What are hijrahs?

Ritually castrated men who dress and live as women. We have millions of hijrahs. India has a clever method of sequestering homosexuals. We mix up homosexuality with gender. If you are effeminate in India, your family often assumes you’re gay and forces you to live among the hijrahs, even if you’re heterosexually inclined, as many effeminate men are. We shunt you off into a caste. Naturally, we assumed that when these big truckers picked up these little guys in saris, well, you can imagine what we imagined. Picture our shock when we found out that a lot of these guys in saris weren’t castrated after all, and were fucking the truckers!

The Indian rope trick!

Exactly. So we had to change our intervention model. You should have heard those hijrahs complain: "And he wanted me to fuck him!"

Same complaint all over the world: “Where can a girl find a real man?”

In The Spartacus International Gay Travel Guide, there are practically no gay and lesbian listings between Bangkok and Europe. Please! In this country, you get bruises every time you board a crowded train. And straight Indians have a superiority complex: “Oh, we don’t have any homosexuals, thank God. Homosexuality is the product of a debauched, bourgeois middle class.” They’re trying to tell people that we homosexuals are a complete import from the West. Where did they get their Marxism from? The Ganges?

I’m a traditional Indian. Hindu culture had gays. There are homosexual gods in the Indian pantheon. The main temple, Skanda-Ayappa, was dedicated to Skanda, the son born of a homosexual relationship between Shiva and Vishnu. Last year four and a half million men visited his shrine.

Gay men?

[Shrugs.] It’s very interesting. For one month before the pilgrimage to Skanda’s shrine, you must not engage in sex with a woman. The rules don’t talk about sex with men. So, you can imagine.

There’s a good gay soul in India’s heart. In Indian culture, you don’t get killed for being gay -- you get marginalized. The word outcast is Indian in origin. As a self-identified gay man, I’ve refused to get married. That is a willful contradiction of Indian social determinism that I am made to pay for. The price: No social invitations. They all go to my mother.

What brings you to the United States?

I was hoping that before a lot more gay Indians die, you people might give us a helping hand. When I go to charity dinners in Los Angeles and New York City, I am fascinated. Gay people in India don’t exist as far as you’re concerned. You are concerned only with your new combination treatments, which are completely out of the question for most Indians.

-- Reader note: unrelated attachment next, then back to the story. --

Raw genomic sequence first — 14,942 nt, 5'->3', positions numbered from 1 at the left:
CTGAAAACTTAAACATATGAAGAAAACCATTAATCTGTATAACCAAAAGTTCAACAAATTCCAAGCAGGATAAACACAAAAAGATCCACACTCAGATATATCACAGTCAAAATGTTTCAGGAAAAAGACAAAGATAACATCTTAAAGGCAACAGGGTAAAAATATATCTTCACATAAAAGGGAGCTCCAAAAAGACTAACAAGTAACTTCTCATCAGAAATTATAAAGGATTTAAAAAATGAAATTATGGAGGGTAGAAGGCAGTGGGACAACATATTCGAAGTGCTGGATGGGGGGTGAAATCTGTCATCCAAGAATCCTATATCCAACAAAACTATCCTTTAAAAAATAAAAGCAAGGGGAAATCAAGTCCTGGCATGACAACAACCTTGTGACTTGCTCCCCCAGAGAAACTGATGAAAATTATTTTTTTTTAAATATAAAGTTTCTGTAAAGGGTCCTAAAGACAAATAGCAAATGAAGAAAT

How did you become interested in the epidemic?

I was one of the very few out gay men in a country of 900 million. I was making outrageous claims that there might be one or two other gay men in India, and that not all gay men are effeminate.

In 1989 I went to the International AIDS Conference in Montreal. It was my first exposure to militant gay culture. At that conference, one statistic stuck in my mind: Although gay men in America accounted for more than 60 percent of HIV infections, only 6 percent of the AIDS funding was going to them. That really bothered me.

The same thing was happening -- and still is happening -- in my own country. I said to myself: “We’re going to be in deep shit because we don’t have any gay identity at all. Americans have some gay identity, and that has gotten them some funding, but we in India have none. Oy vey.” We have no identity or subculture. We just have networks of men fucking men. And we don’t have a strong women’s movement to stop opportunistic gay men from getting married, living a camouflaged lifestyle and giving their wives and children the HIV they pick up from other men. All these factors, combined with the pandemic, made me realize we were going to be in the deep shit we are in right now. We are going to go very fast. [Snaps his finger.] No identity, no movement, no diagnosis. A silent mass death.

And these deaths won’t be called death by HIV.

Right. They’ll be called death by tuberculosis. Sixty percent of all new TB cases in Bombay are HIV-related.

How much has the AIDS pandemic hit women and children?

In some places, two percent of postnatal mothers have HIV and HIV prevalence among newborns is 0.4 percent. Those are just the reported cases. Underreporting is a classic Indian trait. Always multiply Indian figures by 12. People can’t handle so many deaths. We have patients in Bombay hospitals lying in the aisles and even under the beds. The health system in India is at the breaking point even without HIV. HIV will push it over the edge.